For a party to disclaim reliance on extra-contractual representations, an agreement must contain language that makes it clear that the parties are not relying on such representations. A party’s disclaimer of reliance cannot preclude a fraudulent inducement claim unless: (1) the disclaimer is specific to the fact alleged to be misrepresented or omitted; and (2) the alleged misrepresentation or omission does not concern facts peculiarly within the knowledge of the non-moving party.6 “Accordingly, only where a written contract contains a specific disclaimer of responsibility for extraneous representations, that is, a provision that the parties are not bound by or relying upon representations or omissions as to the specific matter, is a plaintiff precluded from later claiming fraud on the ground of a prior misrepresentation as to the specific matter.”7 

There is, however, an exception to the enforceability of an anti-reliance provision – where the defendant has unique or peculiar knowledge of an allegedly misrepresented fact.  Under such circumstances, even a specific contractual disclaimer will not defeat a plaintiff’s contention that it reasonably relied on the misrepresentation.8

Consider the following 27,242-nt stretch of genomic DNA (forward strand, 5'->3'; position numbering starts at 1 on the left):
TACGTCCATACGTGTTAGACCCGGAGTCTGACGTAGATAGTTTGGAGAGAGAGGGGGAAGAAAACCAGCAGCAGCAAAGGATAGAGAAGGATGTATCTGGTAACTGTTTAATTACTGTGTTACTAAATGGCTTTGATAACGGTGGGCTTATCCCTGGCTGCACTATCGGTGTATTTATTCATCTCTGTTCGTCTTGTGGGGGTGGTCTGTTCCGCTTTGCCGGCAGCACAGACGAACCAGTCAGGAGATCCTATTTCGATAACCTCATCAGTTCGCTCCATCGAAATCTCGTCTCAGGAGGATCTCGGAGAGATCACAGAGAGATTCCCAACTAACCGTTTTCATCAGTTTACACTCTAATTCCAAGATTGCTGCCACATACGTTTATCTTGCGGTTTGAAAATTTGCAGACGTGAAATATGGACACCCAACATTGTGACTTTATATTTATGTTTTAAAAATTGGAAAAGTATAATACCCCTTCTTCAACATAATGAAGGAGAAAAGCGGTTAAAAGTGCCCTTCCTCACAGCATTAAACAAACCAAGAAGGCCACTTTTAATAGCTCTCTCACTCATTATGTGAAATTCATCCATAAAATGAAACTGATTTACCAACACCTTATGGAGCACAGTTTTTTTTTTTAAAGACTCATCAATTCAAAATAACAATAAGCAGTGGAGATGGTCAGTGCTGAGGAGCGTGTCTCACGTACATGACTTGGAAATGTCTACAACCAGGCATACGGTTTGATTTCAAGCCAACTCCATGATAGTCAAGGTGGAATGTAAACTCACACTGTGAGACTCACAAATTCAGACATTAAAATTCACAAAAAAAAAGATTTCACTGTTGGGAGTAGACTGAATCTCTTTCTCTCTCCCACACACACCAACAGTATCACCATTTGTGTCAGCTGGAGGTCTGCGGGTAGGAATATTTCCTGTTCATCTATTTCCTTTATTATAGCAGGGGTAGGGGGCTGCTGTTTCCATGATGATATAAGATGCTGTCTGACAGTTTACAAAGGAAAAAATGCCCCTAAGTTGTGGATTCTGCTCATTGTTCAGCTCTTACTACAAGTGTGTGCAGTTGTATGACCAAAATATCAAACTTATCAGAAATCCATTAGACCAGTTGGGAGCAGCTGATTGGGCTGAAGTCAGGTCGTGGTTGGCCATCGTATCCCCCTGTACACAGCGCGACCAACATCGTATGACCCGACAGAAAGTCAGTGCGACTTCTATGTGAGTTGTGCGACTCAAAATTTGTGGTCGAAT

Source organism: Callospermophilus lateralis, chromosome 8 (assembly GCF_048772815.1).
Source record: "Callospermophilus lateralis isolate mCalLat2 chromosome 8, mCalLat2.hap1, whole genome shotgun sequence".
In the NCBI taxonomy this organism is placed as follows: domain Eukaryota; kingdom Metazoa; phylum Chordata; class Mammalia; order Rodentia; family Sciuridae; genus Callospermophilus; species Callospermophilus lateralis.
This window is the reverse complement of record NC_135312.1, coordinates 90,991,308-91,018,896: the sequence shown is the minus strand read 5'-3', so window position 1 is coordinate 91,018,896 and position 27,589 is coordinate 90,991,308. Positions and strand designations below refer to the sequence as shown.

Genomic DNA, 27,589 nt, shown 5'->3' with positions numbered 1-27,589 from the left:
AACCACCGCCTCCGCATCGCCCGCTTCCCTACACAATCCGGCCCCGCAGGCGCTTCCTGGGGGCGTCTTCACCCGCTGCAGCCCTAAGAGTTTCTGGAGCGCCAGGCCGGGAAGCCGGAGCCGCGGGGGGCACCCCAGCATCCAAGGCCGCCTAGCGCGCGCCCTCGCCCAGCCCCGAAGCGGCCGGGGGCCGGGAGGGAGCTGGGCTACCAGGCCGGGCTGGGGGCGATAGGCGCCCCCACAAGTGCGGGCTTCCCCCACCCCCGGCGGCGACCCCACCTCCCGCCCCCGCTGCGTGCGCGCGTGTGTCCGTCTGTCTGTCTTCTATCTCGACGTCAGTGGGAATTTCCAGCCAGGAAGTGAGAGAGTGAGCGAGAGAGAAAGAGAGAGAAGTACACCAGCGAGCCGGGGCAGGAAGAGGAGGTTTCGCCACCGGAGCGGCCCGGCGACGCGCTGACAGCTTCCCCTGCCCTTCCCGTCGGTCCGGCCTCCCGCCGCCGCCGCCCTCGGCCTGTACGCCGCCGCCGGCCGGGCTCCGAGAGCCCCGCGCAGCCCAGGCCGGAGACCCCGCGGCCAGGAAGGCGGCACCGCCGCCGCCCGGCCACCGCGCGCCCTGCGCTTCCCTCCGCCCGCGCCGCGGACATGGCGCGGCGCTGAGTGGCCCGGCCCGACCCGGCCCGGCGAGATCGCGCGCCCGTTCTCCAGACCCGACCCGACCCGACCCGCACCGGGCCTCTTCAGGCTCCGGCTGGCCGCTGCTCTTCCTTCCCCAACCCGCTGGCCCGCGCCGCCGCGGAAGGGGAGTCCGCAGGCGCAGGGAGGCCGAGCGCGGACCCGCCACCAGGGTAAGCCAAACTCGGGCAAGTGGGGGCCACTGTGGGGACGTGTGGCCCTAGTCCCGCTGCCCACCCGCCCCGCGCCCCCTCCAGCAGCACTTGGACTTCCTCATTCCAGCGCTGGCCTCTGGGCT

Derivative Standing: Direct vs. Derivative

A shareholder’s derivative action is a lawsuit “brought in the right of a … corporation to procure a judgment in its favor, by a holder of shares or of voting trust certificates of the corporation or of a beneficial interest in such shares or certificates.”9 Derivative claims against corporate officers and directors belong to the corporation itself.10  

In considering whether a claim is direct or derivative, courts look to the nature of the wrong and the person or entity to whom the relief should go.11 Thus, for a shareholder’s injury to be direct it must be independent of any alleged injury to the corporation. The shareholder must demonstrate that the duty breached was owed to the stockholder and that he/she can prevail without showing an injury to the corporation.12 

Derivative claims that are improperly alleged as direct claims will be dismissed for lack of standing.13 

A derivative plaintiff must be a shareholder of the company “at the time of bringing the action,” and at the time of the alleged wrongdoing.14 “[A] plaintiff who ceases to be a shareholder, whether by reason of a merger or for any other reason, loses standing” to sue derivatively.15 Accordingly, courts have focused on the plaintiff’s stock ownership during both points in time, and in particular at the time of the alleged misconduct.